This is a very important issue: Andrew Keane Woods writing at Lawfare:
Technology firms are extraordinarily powerful. They control vast sums of money. They serve unprecedentedly large customer bases—in some instances, larger customer bases than any nation on earth (Facebook now has over 2 billion users). Tech firms implement rules on their platforms in a law-like manner, often in ways that are as consequential or more than any law on the books, and they regularly resist state regulatory efforts. This has led a number of people to suggest that tech firms are sovereigns (and, often, sovereign in ways that large firms before them were not).Cf. See this post, Will Trumpism Usher in the Kind of Dystopian Future Depicted in Some Science Fiction?, which presents Abbe Mowshowitz's concept of virtual feudalism.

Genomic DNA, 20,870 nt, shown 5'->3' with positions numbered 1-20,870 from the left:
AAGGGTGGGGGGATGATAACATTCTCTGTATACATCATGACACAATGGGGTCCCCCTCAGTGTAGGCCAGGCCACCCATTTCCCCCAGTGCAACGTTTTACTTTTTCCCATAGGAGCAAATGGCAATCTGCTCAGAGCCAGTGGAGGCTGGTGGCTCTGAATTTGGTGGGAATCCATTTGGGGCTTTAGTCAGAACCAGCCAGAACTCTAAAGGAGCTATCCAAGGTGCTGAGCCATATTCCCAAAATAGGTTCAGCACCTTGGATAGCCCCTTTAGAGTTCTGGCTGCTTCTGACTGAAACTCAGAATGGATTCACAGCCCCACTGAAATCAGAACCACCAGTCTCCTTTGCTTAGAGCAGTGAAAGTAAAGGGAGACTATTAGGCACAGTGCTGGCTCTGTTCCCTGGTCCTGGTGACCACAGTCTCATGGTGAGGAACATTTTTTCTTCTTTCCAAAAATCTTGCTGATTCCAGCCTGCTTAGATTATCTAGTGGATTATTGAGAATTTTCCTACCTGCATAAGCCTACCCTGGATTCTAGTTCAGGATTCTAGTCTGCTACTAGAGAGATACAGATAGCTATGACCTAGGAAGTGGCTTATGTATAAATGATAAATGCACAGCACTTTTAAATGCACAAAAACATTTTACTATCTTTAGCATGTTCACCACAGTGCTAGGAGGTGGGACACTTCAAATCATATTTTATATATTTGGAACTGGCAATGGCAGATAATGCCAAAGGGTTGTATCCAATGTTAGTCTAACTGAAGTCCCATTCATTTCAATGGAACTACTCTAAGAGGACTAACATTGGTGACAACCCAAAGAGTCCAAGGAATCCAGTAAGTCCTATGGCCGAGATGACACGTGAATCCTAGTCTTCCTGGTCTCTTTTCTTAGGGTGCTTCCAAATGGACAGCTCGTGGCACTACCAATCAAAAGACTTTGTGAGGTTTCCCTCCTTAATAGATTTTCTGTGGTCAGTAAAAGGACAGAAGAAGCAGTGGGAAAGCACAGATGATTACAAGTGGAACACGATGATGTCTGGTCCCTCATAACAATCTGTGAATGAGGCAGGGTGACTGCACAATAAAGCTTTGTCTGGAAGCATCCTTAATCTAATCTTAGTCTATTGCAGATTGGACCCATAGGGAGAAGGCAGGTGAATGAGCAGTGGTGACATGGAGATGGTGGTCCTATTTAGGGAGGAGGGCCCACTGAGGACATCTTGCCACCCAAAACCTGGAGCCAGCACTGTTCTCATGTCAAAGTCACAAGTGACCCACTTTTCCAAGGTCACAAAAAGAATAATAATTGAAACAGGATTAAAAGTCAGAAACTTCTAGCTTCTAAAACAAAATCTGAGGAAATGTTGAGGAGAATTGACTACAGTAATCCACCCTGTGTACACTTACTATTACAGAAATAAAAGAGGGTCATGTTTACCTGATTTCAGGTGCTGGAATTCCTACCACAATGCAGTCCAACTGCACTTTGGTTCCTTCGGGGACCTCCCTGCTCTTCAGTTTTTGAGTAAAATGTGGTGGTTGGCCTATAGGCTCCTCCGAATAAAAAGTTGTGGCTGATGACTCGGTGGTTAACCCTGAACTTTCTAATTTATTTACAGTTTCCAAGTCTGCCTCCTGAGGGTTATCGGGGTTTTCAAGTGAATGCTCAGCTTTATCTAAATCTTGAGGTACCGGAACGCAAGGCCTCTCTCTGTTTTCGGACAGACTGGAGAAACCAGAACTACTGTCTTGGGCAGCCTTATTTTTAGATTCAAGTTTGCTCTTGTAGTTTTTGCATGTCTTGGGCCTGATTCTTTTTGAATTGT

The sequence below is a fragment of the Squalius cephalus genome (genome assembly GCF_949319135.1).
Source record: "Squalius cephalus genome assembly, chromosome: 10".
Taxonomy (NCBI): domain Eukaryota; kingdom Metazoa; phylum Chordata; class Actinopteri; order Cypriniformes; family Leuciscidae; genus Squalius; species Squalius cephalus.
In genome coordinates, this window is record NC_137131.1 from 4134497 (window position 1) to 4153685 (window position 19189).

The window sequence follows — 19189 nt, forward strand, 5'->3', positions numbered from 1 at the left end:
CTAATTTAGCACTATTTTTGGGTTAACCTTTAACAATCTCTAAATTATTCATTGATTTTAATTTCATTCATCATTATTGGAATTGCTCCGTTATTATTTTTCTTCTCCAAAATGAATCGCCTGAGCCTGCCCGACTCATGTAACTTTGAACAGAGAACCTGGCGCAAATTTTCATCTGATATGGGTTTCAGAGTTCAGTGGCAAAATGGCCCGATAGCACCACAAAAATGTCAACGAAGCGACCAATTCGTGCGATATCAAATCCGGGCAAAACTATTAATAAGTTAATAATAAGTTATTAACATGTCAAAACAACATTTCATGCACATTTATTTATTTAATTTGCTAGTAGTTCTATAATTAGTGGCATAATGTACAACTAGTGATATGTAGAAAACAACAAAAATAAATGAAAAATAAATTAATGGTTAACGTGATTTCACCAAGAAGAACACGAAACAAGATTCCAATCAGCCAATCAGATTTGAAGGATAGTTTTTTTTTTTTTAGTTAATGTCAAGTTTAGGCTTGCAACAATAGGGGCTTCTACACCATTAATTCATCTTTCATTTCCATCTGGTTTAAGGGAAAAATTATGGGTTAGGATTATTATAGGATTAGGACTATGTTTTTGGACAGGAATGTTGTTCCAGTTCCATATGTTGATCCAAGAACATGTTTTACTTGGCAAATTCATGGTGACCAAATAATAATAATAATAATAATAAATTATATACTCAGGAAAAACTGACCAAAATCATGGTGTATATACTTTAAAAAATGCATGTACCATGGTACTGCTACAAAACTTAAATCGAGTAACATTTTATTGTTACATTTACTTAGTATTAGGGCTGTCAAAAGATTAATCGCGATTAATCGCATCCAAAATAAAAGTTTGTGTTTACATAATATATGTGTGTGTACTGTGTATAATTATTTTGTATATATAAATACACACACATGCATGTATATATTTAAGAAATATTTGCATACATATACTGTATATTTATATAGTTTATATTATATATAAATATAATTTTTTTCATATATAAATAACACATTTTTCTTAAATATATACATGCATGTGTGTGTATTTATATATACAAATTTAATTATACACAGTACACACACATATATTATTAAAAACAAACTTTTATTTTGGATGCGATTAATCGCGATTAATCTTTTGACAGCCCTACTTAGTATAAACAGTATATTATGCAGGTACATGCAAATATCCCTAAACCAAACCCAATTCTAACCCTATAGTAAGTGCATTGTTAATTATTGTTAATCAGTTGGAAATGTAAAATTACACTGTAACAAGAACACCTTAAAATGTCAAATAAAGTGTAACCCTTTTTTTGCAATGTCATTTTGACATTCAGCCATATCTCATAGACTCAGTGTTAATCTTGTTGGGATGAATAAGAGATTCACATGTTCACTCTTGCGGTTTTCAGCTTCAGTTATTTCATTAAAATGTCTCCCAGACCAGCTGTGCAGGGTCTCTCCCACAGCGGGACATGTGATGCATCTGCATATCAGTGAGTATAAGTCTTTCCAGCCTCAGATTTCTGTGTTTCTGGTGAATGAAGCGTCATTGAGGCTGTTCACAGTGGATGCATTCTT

I disagree, and this essay explains why. Even if we can agree that tech firms play all sorts of state-like functions, it is not helpful to think of them as sovereigns. This is neither a descriptively accurate nor a normatively desirable way to approach the central regulatory challenge of the global internet. It frames the key regulatory challenge—and the central power struggle—as between states and tech firms, when in fact it is a struggle between states.
The question is not can states pursue their goals vis-à-vis global tech firms, but rather: which states and how? This essay does not set out to address these questions—for a start at that, see my article, “Litigating Data Sovereignty,” forthcoming in the Yale Law Journal. Rather, this short essay provides reasons to be skeptical of claims that tech firms are sovereigns—either on their own or as compared to other large firms like Walmart or Coca-Cola.
Comments are very welcome.